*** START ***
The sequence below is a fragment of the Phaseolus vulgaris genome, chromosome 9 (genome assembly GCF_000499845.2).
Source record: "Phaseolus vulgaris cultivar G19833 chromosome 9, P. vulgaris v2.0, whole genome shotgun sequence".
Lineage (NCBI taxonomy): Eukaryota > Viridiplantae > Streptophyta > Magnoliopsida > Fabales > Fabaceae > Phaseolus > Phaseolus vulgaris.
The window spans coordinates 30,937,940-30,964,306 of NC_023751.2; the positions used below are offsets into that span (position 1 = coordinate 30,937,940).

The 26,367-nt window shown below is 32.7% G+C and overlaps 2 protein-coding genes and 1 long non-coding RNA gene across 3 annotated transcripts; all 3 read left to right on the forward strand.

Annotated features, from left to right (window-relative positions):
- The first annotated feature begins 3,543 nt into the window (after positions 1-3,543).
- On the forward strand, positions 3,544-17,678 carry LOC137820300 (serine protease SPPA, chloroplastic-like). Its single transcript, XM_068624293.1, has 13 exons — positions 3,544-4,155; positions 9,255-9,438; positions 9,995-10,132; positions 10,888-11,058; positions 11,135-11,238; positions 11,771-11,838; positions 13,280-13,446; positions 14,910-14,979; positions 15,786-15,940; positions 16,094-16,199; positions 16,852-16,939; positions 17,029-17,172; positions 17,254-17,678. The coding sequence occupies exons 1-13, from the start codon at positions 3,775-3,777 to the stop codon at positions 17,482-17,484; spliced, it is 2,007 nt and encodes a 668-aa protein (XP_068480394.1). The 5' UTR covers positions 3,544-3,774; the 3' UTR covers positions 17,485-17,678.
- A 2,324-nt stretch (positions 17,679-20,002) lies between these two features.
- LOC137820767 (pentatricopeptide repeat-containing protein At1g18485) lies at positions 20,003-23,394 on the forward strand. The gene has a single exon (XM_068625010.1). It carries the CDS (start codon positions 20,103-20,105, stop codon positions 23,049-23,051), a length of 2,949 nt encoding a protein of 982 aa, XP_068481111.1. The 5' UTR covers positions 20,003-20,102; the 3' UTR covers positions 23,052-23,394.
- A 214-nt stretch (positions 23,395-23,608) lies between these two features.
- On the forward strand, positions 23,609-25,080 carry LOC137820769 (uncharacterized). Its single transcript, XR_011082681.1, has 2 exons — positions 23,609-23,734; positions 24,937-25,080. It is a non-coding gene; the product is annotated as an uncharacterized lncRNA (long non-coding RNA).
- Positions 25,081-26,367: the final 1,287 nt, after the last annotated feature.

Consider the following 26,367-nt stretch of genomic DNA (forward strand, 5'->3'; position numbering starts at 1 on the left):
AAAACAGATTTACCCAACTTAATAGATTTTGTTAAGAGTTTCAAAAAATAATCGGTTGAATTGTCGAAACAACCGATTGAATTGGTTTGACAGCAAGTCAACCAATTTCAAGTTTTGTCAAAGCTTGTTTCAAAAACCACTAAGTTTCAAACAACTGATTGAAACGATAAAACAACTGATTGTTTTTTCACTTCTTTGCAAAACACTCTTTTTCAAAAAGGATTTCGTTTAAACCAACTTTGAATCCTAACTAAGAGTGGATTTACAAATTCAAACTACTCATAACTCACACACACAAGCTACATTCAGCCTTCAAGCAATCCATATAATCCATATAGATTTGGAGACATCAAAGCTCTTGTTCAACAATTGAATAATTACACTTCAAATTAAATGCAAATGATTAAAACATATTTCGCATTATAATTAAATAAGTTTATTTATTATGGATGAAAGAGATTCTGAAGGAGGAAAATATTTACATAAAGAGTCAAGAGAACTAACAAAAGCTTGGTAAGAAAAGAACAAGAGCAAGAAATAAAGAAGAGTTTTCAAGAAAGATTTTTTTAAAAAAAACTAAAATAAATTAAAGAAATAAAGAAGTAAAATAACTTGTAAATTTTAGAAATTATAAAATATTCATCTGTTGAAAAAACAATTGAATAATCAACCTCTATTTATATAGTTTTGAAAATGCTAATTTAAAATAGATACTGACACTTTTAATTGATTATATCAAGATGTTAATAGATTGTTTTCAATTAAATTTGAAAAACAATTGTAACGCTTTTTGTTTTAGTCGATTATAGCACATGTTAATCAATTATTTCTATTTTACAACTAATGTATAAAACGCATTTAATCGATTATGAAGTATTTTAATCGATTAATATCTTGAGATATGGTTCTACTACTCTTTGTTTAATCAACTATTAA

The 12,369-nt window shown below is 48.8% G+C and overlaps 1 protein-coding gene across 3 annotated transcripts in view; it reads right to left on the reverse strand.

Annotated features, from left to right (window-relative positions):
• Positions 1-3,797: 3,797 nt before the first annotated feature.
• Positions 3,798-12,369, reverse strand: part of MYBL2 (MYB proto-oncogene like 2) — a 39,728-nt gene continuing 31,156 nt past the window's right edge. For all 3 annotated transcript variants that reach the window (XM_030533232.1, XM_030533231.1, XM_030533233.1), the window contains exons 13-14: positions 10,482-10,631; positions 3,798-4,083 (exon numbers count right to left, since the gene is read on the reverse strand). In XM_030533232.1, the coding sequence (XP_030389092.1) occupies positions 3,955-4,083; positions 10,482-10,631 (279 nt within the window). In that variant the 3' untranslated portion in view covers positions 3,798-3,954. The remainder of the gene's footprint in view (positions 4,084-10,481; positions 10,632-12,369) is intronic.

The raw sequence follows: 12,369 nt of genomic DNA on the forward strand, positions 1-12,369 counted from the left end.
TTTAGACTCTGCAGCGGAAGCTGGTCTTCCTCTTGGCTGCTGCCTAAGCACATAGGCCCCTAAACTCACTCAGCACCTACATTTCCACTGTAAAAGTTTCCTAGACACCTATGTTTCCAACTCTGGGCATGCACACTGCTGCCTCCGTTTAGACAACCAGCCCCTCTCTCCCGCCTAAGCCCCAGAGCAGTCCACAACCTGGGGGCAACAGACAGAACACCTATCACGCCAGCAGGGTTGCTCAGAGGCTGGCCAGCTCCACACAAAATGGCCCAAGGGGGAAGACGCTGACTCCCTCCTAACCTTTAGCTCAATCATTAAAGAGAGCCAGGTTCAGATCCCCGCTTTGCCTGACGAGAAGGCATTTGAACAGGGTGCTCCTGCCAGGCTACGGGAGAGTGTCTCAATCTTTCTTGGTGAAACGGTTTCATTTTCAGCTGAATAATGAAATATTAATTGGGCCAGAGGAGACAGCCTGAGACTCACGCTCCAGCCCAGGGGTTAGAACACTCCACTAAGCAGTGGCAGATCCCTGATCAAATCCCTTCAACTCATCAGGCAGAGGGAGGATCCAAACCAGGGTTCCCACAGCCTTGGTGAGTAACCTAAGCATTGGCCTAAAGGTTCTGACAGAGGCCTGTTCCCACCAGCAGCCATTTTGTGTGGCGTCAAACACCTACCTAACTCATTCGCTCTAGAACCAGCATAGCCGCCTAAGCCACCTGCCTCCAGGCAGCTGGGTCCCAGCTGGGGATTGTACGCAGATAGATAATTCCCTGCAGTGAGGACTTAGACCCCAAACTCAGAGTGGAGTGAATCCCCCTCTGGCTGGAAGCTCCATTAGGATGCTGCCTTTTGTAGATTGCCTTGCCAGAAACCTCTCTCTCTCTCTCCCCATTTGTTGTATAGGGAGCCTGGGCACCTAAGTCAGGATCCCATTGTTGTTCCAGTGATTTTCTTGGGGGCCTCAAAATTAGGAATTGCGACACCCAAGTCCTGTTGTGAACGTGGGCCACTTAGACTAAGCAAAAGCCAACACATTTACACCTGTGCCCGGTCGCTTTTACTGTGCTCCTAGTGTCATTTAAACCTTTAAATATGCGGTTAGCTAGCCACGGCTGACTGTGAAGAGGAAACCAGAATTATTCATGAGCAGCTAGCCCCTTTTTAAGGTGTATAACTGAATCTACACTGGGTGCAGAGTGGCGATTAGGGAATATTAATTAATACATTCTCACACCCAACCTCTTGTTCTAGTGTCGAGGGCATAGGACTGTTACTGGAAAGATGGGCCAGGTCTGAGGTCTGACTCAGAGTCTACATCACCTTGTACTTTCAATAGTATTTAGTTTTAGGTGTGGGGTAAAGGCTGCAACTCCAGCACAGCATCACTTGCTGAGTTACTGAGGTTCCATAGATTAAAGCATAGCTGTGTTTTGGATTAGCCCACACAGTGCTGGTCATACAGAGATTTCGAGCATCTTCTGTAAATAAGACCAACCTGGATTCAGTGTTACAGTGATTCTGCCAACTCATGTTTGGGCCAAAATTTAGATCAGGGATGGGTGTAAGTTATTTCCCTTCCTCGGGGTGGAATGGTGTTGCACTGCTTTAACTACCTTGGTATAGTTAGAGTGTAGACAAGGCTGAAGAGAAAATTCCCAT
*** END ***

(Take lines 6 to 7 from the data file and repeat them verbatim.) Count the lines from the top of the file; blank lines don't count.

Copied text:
Annotated features, from left to right (window-relative positions):
- The first annotated feature begins 3,543 nt into the window (after positions 1-3,543).